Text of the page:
SHANGHAI, Oct. 14 (Reuters) – Chinese real estate company stocks and dollar bonds slid again on Thursday as investors worried about a debt crisis struck by developers like China Evergrande Group (3333.HK) a day after the sector was rated downgrades were haunted.
Evergrande, which has more than $ 300 billion in debt and 1,300 real estate projects in over 280 cities, missed a third round of interest payments on its international bonds this week.
The world’s most heavily indebted property developer trying to sell assets to raise funds appeared to have made small strides toward that goal when the Qumei Home Furnishings Group (603818.SS) announced in a filing on Thursday, that she is 40 Evergrande Group will buy a% of its home furnishings joint venture for 72 million yuan ($ 11.18 million).
But some other Chinese developers have also warned of default, and rising risks on Wednesday led credit agency S&P Global to be downgraded to two of the sector’s larger companies, Greenland Holdings (6000606.SS), which have some of the tallest residential towers the world – and E-House (2048.HK) and warn that it could lower their ratings further.
In addition to concerns from investors who have been increasingly hoping for policy easing to stabilize a shaky recovery in the world’s second-largest economy, Thursday’s data showed that China’s annual factory prices were falling faster than ever in September due to soaring commodity prices previously costs rose.
Zhiwei Zhang, chief economist at Pinpoint Asset Management, said continued inflationary pressures would limit the scope for monetary easing.
“But the most important policy in the real estate sector is not monetary policy, it is regulation regarding leverage and bank loans to developers (and) home buyers,” he said.
“So I think the government still has an opportunity to relax these policies to help the real estate sector. The big question is whether they are ready. So far, their political stance seems to be pretty firm.”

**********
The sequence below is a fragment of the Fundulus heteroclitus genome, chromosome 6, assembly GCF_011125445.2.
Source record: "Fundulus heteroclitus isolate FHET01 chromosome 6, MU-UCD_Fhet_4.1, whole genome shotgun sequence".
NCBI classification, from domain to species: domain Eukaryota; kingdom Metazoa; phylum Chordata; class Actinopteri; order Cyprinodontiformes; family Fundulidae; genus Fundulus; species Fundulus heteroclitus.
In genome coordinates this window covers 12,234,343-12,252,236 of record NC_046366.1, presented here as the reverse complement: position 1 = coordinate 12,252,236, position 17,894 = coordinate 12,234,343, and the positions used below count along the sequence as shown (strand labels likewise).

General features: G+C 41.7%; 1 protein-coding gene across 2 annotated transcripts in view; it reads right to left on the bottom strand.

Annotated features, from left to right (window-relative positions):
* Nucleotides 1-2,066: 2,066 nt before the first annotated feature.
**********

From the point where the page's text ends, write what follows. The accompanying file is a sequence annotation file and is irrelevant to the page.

On Thursday, a sub-index that tracks Chinese property developer stocks (.CSI000952) ended the day 3.88%, while the broad blue-chip index CSI300 (.CSI300) fell 0.54%. Real estate stocks are down nearly 20% this year, compared to a 5.7% decline for the CSI300.
China’s real estate stocks would remain volatile in the short term, JPMorgan analysts said in a report.
“News of minor easing is likely to result in a near-term rebound, but it may not be very sustainable given the likely ongoing concerns in the offshore bond market,” they said.
“A more sustainable rally could take place in January 2022 when banks have more upfront quotas to lend to developers / mortgages.”
In China’s onshore bond market, prices underscored the persistent volatility, with bonds from developer Shanghai Shimao (600823.SS) ranking among both the biggest winners and the biggest losers of the day on the Shanghai Stock Exchange.
“Real estate bonds are lightning rods,” said a director at a local brokerage firm. Aside from the risk of Evergrande debt contagion, higher mortgage rates – part of official efforts to contain soaring house prices – would hit the industry, he said. “Basically, the high fluctuation in real estate companies is gone.”
In the international bond markets, data provider Duration Finance showed that Greenland Group Holdings’ 6.75% bond dated June 2022 fell more than 3 points to 60.175 cents and Xinyuan Real Estate’s 14.5% bond dated September 2023 fell by almost 8 points to 63.9 cents.
Hong Kong markets were closed on Thursday for a public holiday.
Global concerns about the potential for credit risk from China’s real estate sector to spill over to the wider economy maintained the dispersion – or risk premium – on investment grade Chinese companies (.MERACCG), which tend to have the most solid finances, almost the highest since more than two months on Wednesday night US time.
The spread of the corresponding high-yield or junk rating index (.MERACYC), which tracks companies like Evergrande, fell on Wednesday, but remained close to all-time highs.
($ 1 = 6.4391 Chinese Yuan)
Reporting by Andrew Galbraith; Adaptation by Muralikumar Anantharaman and John Stonestreet
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